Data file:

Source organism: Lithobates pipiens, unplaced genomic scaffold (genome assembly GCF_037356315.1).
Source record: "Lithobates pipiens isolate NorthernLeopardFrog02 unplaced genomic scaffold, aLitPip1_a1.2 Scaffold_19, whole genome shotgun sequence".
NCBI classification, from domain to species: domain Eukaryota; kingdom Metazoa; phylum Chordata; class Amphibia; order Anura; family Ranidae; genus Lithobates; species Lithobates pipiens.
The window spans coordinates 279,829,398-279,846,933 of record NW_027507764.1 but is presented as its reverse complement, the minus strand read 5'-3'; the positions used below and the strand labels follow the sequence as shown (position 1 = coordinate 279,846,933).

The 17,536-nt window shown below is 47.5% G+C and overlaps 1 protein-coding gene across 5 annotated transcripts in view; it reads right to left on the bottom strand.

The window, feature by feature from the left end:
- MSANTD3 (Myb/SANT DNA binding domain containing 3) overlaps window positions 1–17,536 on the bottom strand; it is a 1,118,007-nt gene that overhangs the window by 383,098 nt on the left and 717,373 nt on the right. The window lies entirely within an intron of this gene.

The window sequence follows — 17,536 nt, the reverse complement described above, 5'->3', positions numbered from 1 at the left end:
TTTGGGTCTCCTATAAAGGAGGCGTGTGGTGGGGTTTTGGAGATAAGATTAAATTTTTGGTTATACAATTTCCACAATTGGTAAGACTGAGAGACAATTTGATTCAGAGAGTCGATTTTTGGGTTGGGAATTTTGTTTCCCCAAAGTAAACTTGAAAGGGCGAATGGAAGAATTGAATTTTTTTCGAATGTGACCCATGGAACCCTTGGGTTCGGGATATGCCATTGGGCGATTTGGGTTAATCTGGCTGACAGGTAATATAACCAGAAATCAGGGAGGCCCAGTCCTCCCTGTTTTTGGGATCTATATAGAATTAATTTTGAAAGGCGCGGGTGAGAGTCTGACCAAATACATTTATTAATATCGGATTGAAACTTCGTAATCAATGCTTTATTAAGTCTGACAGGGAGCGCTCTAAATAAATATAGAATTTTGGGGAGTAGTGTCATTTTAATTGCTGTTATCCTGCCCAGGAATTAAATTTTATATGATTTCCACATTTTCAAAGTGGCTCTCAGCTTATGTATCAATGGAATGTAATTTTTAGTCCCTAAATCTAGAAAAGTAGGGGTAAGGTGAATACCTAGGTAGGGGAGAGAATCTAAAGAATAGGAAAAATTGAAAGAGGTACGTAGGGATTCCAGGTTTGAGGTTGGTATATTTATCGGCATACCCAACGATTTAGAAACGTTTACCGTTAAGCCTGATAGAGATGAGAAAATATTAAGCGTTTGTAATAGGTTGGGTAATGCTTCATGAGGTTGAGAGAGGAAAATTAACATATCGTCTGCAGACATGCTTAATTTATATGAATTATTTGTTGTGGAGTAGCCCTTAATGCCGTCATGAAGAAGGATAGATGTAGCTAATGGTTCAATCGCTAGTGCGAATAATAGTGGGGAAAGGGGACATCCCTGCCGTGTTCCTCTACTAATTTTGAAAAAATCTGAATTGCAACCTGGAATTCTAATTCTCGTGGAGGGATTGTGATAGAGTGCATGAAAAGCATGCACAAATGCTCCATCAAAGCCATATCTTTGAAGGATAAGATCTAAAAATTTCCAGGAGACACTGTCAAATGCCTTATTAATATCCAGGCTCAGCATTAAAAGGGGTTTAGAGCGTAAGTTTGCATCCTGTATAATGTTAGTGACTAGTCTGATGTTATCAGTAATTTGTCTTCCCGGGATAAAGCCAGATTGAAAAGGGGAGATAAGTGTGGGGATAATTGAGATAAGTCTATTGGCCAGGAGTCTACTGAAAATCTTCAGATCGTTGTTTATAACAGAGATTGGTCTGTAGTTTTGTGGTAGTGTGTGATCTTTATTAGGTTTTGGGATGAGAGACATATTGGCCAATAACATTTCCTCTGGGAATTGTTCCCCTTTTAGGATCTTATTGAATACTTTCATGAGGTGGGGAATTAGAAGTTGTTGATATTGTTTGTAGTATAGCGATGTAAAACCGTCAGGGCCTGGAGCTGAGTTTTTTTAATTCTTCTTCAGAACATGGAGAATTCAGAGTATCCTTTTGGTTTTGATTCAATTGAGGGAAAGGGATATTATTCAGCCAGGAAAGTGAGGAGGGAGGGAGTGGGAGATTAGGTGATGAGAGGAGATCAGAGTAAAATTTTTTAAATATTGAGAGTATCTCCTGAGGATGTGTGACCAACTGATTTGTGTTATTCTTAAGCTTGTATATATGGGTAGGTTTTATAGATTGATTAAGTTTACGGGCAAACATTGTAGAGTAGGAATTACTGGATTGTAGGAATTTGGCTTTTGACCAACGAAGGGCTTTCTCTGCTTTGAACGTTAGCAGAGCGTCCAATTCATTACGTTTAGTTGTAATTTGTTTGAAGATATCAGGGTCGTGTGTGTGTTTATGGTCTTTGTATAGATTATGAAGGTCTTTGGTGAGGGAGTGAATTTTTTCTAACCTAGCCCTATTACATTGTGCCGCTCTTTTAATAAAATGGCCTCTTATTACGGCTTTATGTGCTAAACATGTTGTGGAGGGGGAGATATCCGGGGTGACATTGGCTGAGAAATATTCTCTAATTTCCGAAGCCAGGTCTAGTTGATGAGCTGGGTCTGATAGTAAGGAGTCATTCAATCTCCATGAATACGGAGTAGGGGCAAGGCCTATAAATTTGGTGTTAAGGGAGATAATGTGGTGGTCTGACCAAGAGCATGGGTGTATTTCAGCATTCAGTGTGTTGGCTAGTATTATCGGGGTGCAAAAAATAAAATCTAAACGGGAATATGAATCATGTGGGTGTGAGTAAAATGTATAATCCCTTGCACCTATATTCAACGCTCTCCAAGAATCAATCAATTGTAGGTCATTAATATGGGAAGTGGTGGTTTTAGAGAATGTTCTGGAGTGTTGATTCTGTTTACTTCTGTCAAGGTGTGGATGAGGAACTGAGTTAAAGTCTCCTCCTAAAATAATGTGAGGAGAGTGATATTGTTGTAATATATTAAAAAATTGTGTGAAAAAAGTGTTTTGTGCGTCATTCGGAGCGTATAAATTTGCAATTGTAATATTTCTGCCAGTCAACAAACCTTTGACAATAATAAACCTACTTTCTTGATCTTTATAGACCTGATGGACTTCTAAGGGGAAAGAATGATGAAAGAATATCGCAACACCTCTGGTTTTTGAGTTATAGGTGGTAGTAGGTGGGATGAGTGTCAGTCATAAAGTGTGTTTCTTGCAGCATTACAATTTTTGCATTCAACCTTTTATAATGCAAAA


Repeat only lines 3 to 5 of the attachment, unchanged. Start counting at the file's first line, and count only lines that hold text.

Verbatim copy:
NCBI classification, from domain to species: domain Eukaryota; kingdom Metazoa; phylum Chordata; class Amphibia; order Anura; family Ranidae; genus Lithobates; species Lithobates pipiens.
The window spans coordinates 279,829,398-279,846,933 of record NW_027507764.1 but is presented as its reverse complement, the minus strand read 5'-3'; the positions used below and the strand labels follow the sequence as shown (position 1 = coordinate 279,846,933).

The 17,536-nt window shown below is 47.5% G+C and overlaps 1 protein-coding gene across 5 annotated transcripts in view; it reads right to left on the bottom strand.